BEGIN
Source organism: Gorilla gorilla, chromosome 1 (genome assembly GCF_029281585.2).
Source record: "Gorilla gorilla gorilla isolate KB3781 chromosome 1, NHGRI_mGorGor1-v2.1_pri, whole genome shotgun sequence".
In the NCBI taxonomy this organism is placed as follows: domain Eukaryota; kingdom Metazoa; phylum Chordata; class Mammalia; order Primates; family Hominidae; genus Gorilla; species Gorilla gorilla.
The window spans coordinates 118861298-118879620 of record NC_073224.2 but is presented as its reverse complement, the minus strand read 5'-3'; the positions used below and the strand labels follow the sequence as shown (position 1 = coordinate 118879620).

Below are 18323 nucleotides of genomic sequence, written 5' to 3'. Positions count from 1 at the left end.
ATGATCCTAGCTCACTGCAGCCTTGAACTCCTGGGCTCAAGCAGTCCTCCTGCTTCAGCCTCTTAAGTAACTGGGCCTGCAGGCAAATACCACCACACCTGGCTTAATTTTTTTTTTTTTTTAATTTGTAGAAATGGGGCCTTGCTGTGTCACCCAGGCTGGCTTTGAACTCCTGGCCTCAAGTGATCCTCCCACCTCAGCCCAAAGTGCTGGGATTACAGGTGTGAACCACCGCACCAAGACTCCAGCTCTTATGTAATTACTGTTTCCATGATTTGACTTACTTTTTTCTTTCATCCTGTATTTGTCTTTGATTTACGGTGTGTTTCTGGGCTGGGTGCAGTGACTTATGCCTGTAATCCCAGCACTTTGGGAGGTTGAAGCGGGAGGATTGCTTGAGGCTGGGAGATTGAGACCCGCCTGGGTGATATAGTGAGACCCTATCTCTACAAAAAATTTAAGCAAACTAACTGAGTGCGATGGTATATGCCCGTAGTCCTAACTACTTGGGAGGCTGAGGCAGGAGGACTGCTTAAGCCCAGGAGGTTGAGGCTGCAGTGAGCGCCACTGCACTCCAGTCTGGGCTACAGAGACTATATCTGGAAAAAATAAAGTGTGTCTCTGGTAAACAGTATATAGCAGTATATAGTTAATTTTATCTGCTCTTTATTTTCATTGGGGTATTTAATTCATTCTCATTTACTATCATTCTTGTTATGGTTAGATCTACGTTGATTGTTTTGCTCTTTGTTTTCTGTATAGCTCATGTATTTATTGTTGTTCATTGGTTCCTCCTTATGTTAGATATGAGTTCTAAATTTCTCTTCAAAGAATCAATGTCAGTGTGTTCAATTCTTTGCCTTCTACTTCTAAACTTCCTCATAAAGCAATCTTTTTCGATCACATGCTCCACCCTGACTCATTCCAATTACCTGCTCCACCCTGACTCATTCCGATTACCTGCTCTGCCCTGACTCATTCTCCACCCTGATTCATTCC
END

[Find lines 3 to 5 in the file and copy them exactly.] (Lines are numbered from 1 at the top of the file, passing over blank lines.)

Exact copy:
In the NCBI taxonomy this organism is placed as follows: domain Eukaryota; kingdom Metazoa; phylum Chordata; class Mammalia; order Primates; family Hominidae; genus Gorilla; species Gorilla gorilla.
The window spans coordinates 118861298-118879620 of record NC_073224.2 but is presented as its reverse complement, the minus strand read 5'-3'; the positions used below and the strand labels follow the sequence as shown (position 1 = coordinate 118879620).

Below are 18323 nucleotides of genomic sequence, written 5' to 3'. Positions count from 1 at the left end.